||Crickets alter wind-elicited escape strategies depending on acoustic context
Fukutomi, MatasaburoOgawa, Hiroto
7p.15158 , 2017-11-09 , Nature Publishing Group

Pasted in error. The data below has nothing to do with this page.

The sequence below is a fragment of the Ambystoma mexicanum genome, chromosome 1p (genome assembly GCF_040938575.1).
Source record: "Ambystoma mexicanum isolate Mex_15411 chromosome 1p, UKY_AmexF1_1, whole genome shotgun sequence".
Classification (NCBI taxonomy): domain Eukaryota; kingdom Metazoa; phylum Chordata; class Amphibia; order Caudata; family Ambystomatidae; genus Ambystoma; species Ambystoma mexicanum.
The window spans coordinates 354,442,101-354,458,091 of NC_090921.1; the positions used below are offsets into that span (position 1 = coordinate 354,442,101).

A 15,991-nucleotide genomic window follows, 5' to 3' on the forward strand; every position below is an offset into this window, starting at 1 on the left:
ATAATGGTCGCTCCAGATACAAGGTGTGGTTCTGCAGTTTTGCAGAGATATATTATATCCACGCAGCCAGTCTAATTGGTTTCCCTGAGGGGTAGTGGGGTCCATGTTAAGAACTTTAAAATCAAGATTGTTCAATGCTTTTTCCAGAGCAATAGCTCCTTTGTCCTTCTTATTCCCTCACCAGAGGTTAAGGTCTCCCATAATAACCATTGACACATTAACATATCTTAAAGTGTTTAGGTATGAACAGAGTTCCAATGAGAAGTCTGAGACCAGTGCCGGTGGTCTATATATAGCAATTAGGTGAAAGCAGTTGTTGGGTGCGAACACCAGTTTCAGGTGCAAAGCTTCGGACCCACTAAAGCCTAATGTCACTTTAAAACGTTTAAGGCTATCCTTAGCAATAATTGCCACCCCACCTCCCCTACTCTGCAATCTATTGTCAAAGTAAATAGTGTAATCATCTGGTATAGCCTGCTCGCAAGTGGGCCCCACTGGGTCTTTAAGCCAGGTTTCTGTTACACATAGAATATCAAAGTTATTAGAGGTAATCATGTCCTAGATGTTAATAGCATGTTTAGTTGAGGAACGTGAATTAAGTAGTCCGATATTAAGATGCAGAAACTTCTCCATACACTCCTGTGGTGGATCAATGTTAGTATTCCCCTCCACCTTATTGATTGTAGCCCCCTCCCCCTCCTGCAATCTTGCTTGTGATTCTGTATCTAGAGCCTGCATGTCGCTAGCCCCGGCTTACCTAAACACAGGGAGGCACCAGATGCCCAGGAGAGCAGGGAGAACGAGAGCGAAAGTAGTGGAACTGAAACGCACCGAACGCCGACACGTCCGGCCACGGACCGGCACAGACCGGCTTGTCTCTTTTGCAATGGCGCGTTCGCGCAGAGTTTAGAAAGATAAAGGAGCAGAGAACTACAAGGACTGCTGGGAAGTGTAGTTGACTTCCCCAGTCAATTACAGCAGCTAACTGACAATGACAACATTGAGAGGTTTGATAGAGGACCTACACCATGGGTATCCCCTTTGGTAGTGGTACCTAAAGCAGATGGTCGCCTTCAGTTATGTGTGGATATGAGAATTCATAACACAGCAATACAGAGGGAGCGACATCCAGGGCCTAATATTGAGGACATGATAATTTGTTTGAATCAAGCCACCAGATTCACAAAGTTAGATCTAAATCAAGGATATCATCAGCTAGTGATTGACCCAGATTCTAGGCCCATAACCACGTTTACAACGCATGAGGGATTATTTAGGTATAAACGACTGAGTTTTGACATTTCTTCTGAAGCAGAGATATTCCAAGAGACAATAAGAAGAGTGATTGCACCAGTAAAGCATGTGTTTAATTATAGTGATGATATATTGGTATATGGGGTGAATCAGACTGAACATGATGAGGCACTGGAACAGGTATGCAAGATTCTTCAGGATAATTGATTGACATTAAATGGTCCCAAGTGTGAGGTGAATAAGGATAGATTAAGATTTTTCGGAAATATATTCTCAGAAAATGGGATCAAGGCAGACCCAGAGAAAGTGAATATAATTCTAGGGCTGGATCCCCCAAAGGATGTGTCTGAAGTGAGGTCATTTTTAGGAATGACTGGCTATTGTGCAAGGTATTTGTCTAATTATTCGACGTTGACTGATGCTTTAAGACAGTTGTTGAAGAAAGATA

Acoustic signals trigger various behaviours in insects such as courtship or escape from predators. However, it remains unknown whether insects utilize acoustic signals to recognize environmental contexts. The cricket is a prominent model insect for neuroethological studies on acoustic behaviour because female crickets exhibit positive phonotaxis in response to male calling songs, and flying crickets display avoidance behaviour for high-frequency sounds such as echolocation call of bats. The carrier frequency of these sounds is a major factor in determining whether they initiate these acoustic behaviours. Here, we examined the impacts of different frequencies of tone sounds on cercal-mediated escape behaviour, using a 5-kHz tone corresponding to the calling song and a 15-kHz tone serving as a trigger of avoidance behaviours. Neither frequency elicited a response in the standing cricket by itself, but they had different impacts on walking responses to airflow stimuli. While the 15-kHz tone reduced response probability, extended moving distance, and enhanced turn-angle variability, the 5-kHz tone had no effect. Although both frequencies of tones facilitated walking backward, the 15-kHz tone had a larger effect than the 5-kHz tone. These frequency dependencies of behavioural modulation suggest that crickets can recognize acoustic contexts and alter their escape strategy accordingly.